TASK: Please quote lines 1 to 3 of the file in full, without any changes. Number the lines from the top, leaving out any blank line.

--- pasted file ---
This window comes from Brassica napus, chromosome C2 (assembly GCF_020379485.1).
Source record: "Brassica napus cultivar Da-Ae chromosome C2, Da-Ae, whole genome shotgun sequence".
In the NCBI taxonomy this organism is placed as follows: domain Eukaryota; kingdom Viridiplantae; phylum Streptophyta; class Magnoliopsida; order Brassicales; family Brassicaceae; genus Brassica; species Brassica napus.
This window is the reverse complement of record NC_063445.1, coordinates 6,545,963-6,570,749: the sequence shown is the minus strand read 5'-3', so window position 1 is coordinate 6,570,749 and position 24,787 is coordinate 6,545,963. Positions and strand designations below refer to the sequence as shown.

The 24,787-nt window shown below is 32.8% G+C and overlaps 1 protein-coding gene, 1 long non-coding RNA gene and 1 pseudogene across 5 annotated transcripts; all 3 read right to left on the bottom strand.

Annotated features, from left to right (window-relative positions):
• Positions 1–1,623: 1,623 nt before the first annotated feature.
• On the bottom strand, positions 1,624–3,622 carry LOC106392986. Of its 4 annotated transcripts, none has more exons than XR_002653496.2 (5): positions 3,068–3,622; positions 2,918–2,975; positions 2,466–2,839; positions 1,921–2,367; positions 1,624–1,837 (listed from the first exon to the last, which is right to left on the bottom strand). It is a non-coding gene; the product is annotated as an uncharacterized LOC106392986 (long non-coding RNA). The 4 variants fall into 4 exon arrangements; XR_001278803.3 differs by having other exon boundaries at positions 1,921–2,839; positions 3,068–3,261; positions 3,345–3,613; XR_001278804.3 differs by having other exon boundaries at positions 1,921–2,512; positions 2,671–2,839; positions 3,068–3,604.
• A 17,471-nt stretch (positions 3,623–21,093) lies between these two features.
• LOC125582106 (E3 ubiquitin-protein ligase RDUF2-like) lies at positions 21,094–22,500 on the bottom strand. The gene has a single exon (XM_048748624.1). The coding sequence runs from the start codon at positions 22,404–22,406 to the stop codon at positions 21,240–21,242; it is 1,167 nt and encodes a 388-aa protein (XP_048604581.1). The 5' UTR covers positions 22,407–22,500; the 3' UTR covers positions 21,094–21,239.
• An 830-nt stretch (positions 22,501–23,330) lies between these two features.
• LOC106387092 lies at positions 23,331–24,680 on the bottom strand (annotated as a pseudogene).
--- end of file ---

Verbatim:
This window comes from Brassica napus, chromosome C2 (assembly GCF_020379485.1).
Source record: "Brassica napus cultivar Da-Ae chromosome C2, Da-Ae, whole genome shotgun sequence".
In the NCBI taxonomy this organism is placed as follows: domain Eukaryota; kingdom Viridiplantae; phylum Streptophyta; class Magnoliopsida; order Brassicales; family Brassicaceae; genus Brassica; species Brassica napus.